Since green building is still a relatively new practice, little legal analysis exists regarding LEED disputes—protect yourself by properly maintaining records.

Imagine this scenario: John Smith, a general contractor and the owner of ABC Construction, was excited to learn that his company had been awarded a contract to construct the Watkins Building, part of a multi-use complex in Boise, Idaho. Although he had been involved in commercial construction for more than 20 years, this was his first LEED (Leadership in Energy and Environmental Design) construction project.

After ABC won the bid, Smith and his attorney, Bob Andrews, began finalizing the construction contract. Smith and Andrews understood that the owner expected to obtain LEED Gold certification under the USGBC’s New Construction Green Building Rating System.  They also understood that ABC would not assume direct liability if the project did not meet the owner’s certification expectations—the architect would meet those expectations. Nevertheless, they realized that ABC would be subject to breach of contract, negligence and/or construction defect claims if it failed to construct the building according to the construction and engineering design documents.

Maintain Records and Agreements

Andrews advised Smith that he needed to properly maintain and organize all of the records and agreements generated during the construction project to protect his legal interests in case a future dispute came up over the Watkins Building construction project. Smith agreed and decided to assign his office manager with the task of organizing and preserving all bid documents, contracts, change orders, time sheets, invoices, electronic records and other project-related documents that ABC processed.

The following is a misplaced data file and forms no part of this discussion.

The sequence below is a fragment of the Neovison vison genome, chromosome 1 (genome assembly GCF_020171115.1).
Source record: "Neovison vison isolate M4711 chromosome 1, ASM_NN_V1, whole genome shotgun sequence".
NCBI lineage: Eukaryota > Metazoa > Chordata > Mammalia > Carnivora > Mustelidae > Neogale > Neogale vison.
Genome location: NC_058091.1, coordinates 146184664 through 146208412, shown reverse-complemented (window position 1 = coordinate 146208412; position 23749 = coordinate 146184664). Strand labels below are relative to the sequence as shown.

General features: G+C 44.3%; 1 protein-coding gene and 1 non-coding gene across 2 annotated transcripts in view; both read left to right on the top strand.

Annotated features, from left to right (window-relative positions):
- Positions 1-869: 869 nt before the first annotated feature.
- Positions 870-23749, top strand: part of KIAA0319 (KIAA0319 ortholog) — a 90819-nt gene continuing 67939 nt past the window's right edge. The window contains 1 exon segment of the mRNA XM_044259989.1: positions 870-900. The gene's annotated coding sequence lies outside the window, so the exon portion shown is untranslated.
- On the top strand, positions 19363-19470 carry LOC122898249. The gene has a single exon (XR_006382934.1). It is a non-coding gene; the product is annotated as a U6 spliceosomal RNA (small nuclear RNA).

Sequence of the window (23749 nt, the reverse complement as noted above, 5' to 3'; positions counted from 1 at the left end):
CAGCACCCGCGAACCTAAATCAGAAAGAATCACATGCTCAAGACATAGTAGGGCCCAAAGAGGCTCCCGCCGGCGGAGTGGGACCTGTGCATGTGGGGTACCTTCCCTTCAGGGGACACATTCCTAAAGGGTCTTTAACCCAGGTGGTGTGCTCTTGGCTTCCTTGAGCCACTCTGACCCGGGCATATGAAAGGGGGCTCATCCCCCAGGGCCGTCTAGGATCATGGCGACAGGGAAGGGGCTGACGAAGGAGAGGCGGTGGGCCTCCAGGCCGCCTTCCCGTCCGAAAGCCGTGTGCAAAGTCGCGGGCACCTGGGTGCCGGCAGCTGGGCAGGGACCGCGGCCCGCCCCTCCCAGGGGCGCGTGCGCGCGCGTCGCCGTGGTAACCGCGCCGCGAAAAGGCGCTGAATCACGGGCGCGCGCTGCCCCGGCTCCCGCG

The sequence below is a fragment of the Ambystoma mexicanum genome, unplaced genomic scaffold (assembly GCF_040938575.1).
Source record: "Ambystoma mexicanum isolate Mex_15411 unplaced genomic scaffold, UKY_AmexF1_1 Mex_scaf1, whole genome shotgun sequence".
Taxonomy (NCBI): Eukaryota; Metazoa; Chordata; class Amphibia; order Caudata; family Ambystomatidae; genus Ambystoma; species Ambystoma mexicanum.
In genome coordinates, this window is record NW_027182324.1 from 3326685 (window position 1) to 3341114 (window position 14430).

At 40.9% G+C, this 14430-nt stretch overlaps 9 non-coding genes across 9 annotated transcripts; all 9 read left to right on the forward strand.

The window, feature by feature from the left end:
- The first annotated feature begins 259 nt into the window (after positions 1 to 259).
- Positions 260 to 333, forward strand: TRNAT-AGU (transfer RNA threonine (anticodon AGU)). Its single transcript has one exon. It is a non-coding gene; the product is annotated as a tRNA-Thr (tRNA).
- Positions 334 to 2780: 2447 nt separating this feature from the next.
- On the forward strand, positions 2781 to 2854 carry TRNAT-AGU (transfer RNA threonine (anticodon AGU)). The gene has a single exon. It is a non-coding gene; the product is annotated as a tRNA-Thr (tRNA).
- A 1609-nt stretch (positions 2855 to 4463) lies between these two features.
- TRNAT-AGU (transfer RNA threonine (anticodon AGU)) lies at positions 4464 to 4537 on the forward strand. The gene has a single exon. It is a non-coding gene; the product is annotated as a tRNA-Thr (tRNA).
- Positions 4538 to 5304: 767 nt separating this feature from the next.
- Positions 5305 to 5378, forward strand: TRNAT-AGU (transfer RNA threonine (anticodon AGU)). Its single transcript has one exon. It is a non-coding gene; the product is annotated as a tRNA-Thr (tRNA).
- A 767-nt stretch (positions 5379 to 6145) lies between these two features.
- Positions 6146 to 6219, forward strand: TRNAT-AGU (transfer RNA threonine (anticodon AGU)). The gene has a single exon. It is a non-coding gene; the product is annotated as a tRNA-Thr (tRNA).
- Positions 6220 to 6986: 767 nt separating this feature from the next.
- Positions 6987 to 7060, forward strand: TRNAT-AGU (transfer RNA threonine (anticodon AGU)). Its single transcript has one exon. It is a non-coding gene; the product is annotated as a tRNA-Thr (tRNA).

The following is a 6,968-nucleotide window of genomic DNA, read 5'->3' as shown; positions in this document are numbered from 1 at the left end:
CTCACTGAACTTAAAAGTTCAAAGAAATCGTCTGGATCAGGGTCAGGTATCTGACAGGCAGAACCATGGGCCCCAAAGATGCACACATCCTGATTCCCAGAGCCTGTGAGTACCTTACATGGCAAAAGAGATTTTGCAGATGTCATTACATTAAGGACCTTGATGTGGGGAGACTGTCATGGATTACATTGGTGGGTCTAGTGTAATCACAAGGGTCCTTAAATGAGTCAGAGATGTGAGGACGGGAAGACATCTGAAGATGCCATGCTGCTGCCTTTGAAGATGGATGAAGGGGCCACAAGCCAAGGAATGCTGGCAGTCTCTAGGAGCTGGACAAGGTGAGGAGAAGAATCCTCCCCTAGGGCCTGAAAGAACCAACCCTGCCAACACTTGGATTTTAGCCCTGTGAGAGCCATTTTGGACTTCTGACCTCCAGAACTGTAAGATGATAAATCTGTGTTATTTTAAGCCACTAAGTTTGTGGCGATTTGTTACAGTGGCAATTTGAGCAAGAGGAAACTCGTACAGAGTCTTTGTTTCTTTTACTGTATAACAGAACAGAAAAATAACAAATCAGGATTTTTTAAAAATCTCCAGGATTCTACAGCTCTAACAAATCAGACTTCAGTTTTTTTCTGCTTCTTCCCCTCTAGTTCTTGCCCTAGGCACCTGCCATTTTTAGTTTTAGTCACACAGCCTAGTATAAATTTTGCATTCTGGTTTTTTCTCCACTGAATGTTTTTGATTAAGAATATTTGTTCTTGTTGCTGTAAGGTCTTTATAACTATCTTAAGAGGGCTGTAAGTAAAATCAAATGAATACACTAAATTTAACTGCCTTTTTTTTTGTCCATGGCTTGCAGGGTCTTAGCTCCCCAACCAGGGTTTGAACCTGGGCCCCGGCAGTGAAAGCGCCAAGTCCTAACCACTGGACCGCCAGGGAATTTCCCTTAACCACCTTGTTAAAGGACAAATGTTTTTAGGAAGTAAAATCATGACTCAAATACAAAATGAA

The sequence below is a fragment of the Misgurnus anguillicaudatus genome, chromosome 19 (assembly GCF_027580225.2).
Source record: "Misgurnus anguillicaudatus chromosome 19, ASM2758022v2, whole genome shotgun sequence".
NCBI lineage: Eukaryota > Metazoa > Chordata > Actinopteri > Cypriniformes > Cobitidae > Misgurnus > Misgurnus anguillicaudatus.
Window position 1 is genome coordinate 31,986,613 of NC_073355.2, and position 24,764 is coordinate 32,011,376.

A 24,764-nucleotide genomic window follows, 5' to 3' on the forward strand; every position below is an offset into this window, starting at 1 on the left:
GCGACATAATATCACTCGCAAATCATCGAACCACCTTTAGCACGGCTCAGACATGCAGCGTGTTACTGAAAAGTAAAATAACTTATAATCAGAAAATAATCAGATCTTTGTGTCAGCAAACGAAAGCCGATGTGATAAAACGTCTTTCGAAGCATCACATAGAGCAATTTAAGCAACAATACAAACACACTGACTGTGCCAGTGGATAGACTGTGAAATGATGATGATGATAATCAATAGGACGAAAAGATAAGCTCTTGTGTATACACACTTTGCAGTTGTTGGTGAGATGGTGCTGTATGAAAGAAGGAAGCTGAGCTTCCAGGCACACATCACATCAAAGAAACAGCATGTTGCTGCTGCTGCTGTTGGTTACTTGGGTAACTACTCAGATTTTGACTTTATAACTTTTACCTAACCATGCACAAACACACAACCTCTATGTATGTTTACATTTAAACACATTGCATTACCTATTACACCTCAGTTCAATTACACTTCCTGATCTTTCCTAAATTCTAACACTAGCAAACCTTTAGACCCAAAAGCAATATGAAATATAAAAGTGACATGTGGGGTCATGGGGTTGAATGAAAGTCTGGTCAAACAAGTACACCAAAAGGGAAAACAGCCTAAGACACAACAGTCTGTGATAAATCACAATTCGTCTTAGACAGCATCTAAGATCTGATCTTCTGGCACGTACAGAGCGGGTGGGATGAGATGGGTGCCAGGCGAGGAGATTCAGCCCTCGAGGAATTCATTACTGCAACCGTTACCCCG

Andrews also recommended that ABC develop and adhere to a comprehensive written document retention policy that would include standards for the retention, destruction, backup and storage of ABC’s electronic business records and communications, including computer files, emails and text messages. He knew from past experience that his construction clients who addressed that issue prior to beginning work on a project were better prepared to retrieve and produce such documents during a dispute. Smith assigned this task to his IT department.

After examining the LEED prerequisites and the various LEED credits that the owner wanted to obtain, Smith and Andrews developed a list of documents that were necessary for demonstrating compliance with those prerequisites and credits. The list included invoices, materials specifications, product warranties, payment records and photographs. Smith and Andrews knew the process of collecting, organizing and filing those documents would require additional time, but they understood it was essential to help protect ABC against claims by the owner and/or architect.

Smith and Andrews also discussed various ways to collect and organize project records to demonstrate that ABC had complied with LEED-specific construction requirements. For instance, ABC was required to create a plan for monitoring and maintaining indoor air quality both during construction and prior to building occupancy, which would allow the owner to achieve two points in the Indoor Environmental Quality credit category. Therefore, Smith directed his construction foreman to create a separate file to include documentation, photographs and other information that demonstrated compliance with that category’s requirements.